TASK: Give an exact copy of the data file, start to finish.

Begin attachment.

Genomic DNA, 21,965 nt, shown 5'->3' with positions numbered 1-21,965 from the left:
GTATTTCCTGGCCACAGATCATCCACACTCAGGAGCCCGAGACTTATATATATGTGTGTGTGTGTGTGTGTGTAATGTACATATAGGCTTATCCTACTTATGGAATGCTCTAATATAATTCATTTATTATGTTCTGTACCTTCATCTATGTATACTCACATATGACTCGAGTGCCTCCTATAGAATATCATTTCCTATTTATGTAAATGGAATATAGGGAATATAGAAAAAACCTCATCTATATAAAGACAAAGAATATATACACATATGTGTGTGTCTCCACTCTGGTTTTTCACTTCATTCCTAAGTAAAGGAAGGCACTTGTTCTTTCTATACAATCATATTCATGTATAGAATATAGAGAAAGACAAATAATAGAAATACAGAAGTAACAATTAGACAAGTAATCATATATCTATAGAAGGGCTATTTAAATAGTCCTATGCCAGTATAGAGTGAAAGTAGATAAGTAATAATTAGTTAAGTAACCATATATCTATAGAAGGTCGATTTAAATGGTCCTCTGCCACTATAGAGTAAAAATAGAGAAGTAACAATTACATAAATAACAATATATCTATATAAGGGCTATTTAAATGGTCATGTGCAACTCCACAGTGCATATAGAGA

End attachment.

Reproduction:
Genomic DNA, 21,965 nt, shown 5'->3' with positions numbered 1-21,965 from the left:
GTATTTCCTGGCCACAGATCATCCACACTCAGGAGCCCGAGACTTATATATATGTGTGTGTGTGTGTGTGTGTAATGTACATATAGGCTTATCCTACTTATGGAATGCTCTAATATAATTCATTTATTATGTTCTGTACCTTCATCTATGTATACTCACATATGACTCGAGTGCCTCCTATAGAATATCATTTCCTATTTATGTAAATGGAATATAGGGAATATAGAAAAAACCTCATCTATATAAAGACAAAGAATATATACACATATGTGTGTGTCTCCACTCTGGTTTTTCACTTCATTCCTAAGTAAAGGAAGGCACTTGTTCTTTCTATACAATCATATTCATGTATAGAATATAGAGAAAGACAAATAATAGAAATACAGAAGTAACAATTAGACAAGTAATCATATATCTATAGAAGGGCTATTTAAATAGTCCTATGCCAGTATAGAGTGAAAGTAGATAAGTAATAATTAGTTAAGTAACCATATATCTATAGAAGGTCGATTTAAATGGTCCTCTGCCACTATAGAGTAAAAATAGAGAAGTAACAATTACATAAATAACAATATATCTATATAAGGGCTATTTAAATGGTCATGTGCAACTCCACAGTGCATATAGAGA